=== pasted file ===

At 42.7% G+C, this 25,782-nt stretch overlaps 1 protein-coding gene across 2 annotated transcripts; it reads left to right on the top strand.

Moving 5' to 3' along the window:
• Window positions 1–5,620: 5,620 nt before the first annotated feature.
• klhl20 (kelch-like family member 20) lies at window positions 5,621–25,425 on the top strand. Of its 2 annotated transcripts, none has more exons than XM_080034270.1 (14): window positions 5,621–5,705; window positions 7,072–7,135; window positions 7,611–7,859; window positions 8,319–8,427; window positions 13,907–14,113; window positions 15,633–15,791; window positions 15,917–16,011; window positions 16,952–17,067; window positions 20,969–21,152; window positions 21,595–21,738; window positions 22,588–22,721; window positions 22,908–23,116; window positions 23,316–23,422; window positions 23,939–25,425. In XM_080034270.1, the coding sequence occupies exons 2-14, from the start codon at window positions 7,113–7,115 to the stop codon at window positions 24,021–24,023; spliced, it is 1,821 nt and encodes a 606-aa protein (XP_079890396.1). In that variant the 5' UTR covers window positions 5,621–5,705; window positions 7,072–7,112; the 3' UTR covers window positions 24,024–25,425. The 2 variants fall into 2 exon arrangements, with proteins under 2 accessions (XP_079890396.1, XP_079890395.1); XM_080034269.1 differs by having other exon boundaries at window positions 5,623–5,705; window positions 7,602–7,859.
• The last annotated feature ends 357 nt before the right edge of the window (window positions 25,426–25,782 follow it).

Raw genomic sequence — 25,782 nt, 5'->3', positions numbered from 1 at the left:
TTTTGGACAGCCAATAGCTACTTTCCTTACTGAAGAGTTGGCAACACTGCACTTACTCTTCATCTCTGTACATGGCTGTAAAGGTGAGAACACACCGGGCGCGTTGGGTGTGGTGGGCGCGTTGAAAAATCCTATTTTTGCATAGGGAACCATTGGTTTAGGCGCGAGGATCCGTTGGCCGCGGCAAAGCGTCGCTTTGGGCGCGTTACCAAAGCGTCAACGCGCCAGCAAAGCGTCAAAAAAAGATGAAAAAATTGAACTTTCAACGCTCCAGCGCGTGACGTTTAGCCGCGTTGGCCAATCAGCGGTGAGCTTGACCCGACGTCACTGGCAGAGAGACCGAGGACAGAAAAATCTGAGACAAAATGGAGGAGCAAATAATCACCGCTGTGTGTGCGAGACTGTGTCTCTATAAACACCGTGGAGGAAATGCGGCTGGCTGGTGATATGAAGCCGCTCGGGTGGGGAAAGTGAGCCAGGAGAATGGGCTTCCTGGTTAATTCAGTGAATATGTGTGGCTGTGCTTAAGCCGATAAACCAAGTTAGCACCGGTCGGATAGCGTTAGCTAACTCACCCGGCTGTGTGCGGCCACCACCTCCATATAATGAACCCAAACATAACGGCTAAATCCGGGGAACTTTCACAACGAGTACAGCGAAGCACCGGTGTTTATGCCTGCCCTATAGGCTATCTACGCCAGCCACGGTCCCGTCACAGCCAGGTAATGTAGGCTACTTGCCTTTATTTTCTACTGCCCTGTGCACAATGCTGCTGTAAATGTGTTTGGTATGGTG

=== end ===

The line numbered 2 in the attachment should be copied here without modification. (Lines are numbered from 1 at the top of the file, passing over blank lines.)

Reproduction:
Moving 5' to 3' along the window: